Acquisition & Engagement

How Do Your Apps Measure Up? Benchmarks in Engagement

Becky Doles


We recently conducted a study examining benchmarks and trends associated with loyalty and engagement among mobile app users. In the first article we discussed Loyalty. In this article we present and discuss engagement.

Engagement is an important metric because it’s a reflection of user activity within your apps. As a reminder, for the purposes of this study we defined engagement as events per open. Like loyalty, engagement is often a leading indicator for other conversion goals. Establishing an active and engaged user base is essential to the long-term success of your apps.

In each of the graphs that follow, engagement trends are presented as a percent of day one events. For example, if Social apps measured 1,000 events on the day of the install, declined to 600 events in week one, and climbed back up to 700 events in week two, the correlating percentages would be 100% (install date) 60% (week one) and 70% (week two).

It’s important to note that over the course of six weeks, the total number of active users is declining (i.e. a smaller number of users is responsible for a larger percentage of events).

Engagement by Category

Top performer: Strong performance in weeks 3-6 help Utilities dominate other categories in terms of average engagement. Games perform consistently strong over the six weeks, with an average engagement of 82%. But Utilities’ performance down the stretch helps it climb to the top with an average engagement of 118% over six weeks.

We were also interested in learning how loyalty trends change based on operating system and whether a user was acquired through organic or paid channels:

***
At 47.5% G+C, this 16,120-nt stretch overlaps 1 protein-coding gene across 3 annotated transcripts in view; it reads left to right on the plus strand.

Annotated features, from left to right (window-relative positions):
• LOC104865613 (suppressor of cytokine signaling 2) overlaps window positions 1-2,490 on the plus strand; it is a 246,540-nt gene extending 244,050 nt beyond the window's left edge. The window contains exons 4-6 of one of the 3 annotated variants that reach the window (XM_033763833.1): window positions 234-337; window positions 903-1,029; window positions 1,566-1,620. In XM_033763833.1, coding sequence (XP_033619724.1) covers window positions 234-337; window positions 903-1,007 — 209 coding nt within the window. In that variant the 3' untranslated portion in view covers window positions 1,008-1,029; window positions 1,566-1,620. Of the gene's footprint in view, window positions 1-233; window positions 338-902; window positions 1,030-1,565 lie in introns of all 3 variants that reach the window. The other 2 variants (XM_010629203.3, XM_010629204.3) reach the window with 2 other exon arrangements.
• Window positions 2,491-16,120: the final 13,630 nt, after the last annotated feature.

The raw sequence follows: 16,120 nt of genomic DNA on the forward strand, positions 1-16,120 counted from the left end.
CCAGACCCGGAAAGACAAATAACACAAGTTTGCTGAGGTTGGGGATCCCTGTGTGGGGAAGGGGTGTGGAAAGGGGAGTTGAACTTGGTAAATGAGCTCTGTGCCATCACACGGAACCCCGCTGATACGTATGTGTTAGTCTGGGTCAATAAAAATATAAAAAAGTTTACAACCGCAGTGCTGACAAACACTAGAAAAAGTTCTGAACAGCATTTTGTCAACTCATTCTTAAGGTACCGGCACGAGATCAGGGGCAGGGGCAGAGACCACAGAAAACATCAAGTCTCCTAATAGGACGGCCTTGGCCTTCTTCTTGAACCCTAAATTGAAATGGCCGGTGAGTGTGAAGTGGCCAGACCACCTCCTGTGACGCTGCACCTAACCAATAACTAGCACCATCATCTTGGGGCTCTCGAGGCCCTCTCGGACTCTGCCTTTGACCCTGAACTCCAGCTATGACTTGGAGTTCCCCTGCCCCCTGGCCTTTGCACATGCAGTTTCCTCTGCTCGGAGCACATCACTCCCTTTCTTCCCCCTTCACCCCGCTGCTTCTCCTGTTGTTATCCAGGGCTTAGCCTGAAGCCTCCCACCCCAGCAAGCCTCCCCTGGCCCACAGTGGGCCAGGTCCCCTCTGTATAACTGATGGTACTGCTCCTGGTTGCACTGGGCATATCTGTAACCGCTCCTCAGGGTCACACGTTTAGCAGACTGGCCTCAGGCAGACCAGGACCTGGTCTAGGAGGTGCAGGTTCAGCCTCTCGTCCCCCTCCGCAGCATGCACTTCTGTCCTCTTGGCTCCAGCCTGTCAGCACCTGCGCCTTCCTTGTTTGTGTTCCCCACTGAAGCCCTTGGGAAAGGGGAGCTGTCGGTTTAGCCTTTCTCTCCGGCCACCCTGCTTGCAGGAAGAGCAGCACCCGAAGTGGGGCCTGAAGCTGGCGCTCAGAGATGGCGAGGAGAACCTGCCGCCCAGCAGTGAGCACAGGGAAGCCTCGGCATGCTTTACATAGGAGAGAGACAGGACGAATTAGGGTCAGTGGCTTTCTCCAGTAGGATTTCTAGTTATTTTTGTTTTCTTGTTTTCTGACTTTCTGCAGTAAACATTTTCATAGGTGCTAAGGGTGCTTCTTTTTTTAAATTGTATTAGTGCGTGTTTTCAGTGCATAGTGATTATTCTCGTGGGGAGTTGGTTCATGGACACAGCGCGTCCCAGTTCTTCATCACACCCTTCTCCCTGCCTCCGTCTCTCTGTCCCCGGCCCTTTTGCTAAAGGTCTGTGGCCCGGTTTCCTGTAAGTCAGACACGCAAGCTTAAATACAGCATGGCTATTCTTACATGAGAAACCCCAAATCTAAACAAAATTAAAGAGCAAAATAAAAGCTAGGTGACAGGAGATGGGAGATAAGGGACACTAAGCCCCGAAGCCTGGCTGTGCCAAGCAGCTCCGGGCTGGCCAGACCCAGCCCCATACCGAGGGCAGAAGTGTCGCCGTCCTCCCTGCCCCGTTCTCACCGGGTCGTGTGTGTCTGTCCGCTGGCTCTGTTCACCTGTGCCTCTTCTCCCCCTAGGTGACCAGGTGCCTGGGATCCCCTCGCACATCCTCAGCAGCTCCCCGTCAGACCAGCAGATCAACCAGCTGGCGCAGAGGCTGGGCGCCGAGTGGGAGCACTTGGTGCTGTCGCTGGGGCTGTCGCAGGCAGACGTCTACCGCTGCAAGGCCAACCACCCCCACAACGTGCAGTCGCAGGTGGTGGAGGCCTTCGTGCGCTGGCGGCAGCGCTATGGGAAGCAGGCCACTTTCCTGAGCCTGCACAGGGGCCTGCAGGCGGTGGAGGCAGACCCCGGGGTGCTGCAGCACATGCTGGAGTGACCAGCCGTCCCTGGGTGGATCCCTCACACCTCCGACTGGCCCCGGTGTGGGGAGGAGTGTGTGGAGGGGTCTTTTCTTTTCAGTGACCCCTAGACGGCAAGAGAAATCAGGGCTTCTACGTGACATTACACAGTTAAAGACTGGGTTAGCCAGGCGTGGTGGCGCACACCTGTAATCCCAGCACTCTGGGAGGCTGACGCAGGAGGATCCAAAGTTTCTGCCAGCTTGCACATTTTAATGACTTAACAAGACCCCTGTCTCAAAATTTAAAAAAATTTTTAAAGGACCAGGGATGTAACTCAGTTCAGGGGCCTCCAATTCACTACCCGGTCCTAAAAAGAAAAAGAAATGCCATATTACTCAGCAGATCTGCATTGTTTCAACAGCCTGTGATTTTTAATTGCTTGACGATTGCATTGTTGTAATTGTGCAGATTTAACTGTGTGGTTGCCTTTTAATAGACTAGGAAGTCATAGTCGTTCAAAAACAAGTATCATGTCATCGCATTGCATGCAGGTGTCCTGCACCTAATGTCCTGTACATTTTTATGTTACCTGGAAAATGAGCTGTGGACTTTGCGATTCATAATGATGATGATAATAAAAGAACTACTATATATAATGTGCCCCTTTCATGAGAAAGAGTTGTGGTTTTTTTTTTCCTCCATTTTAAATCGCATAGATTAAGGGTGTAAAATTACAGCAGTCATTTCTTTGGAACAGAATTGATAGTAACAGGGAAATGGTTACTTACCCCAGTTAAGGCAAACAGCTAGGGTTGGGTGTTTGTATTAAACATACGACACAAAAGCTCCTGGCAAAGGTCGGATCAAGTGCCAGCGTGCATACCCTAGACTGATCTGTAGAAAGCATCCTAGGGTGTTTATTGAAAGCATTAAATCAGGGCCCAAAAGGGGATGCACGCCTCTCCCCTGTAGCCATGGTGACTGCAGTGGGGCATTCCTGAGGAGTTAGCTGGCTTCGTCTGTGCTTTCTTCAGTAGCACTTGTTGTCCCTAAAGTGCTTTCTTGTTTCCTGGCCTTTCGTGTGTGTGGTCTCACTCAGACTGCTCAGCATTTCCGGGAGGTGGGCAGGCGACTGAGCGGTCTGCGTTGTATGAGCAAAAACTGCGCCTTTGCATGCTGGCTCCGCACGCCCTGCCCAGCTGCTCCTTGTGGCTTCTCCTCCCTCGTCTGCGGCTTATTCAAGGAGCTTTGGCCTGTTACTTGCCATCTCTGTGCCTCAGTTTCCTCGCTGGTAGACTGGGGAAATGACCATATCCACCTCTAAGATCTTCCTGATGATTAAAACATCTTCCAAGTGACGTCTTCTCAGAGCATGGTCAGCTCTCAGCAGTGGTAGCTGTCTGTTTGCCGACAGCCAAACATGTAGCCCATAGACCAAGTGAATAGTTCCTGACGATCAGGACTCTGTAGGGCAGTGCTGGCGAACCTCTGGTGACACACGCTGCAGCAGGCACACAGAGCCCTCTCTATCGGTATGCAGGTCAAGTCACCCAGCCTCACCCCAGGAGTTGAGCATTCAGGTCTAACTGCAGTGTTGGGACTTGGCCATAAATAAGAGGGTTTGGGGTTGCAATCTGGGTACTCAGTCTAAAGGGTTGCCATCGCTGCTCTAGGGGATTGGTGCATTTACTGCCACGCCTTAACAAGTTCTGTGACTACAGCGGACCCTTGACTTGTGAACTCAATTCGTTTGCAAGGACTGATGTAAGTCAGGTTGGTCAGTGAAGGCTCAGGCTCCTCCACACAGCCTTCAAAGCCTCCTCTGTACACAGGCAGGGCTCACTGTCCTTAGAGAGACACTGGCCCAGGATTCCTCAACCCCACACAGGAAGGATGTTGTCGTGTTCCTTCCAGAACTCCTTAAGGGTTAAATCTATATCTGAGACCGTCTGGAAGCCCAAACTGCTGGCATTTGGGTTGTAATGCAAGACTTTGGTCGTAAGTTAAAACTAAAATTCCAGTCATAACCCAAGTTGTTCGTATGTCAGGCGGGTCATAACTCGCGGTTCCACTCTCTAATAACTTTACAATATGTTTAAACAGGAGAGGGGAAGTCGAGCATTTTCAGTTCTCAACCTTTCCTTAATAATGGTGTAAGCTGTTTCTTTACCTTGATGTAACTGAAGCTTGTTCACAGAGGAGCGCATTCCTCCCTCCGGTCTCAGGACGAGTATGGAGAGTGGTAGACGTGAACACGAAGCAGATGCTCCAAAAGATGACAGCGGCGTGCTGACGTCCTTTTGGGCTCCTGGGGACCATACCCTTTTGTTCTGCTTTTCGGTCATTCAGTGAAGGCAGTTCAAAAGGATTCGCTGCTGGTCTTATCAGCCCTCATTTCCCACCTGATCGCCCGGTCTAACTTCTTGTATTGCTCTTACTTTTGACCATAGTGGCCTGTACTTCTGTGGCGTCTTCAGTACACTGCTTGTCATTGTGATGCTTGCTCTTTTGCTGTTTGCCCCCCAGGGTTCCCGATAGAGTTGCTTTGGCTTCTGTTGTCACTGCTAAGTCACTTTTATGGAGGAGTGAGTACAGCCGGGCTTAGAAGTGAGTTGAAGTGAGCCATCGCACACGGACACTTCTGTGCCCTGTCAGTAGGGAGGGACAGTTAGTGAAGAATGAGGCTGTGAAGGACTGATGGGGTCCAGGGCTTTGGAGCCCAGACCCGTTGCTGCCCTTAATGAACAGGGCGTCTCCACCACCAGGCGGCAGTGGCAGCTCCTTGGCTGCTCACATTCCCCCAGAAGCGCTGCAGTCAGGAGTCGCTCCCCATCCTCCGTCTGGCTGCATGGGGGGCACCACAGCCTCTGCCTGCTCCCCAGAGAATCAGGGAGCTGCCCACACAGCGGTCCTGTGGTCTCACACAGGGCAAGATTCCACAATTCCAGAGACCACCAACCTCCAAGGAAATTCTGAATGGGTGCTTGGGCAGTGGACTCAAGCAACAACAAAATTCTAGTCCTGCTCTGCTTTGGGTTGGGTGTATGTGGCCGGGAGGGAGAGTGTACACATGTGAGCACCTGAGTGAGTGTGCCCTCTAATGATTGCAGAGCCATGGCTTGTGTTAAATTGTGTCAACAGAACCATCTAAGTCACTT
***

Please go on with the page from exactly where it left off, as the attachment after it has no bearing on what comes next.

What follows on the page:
Engagement by Operating System


Engagement by Category and Operating System


Engagement by Category and Channel (Organic and Paid)


Engagement by Category, Operating System and Acquisition Channel (Organic and Paid)



Better week one performance. Similar to loyalty, the largest drop in engagement happened in the first week post install. However, unlike loyalty which experienced an average drop of 41% across categories by the end of week one, engagement saw an average decline of just 19%.

Utilities’ impressive ascent: After declining to 72% during week two, engagement in Utilities apps climbed an average of 27% each subsequent week, topping out at 178% of install date activity during week six. Interestingly, the six week engagement percentage for Utilities apps is highest for iOS users acquired through paid channels, though engagement is also strong among organic Android and iOS users.

Takeaway: Utilities apps are designed to complete tasks, and the engagement trends indicate that these apps might naturally weed out the uninterested, resulting with highly engaged users. A recent TUNE study on the state of app discovery in 2015, found that completing a specific task was the motivation for 23% of all app installs (i.e. a user needs directions so they download a map or GPS app). If your app successfully solves a problem that frequently arises, you should expect engagement to go up over time, driven by your most loyal users.

Week three turnaround. Gaming, Social, and Utilities all experienced an increase in engagement by the end of week three after trending down the previous two weeks. Although the increase was small in two of those instances, week three was a major turning point for Utilities.

Takeaway: Gaining an understanding of the user lifecycle associated with your apps is critical. When you can identify which users tend to drop off and when the decline occurs, you can run re-engagement campaigns specifically designed to connect at just the right moments and bring users back into your apps.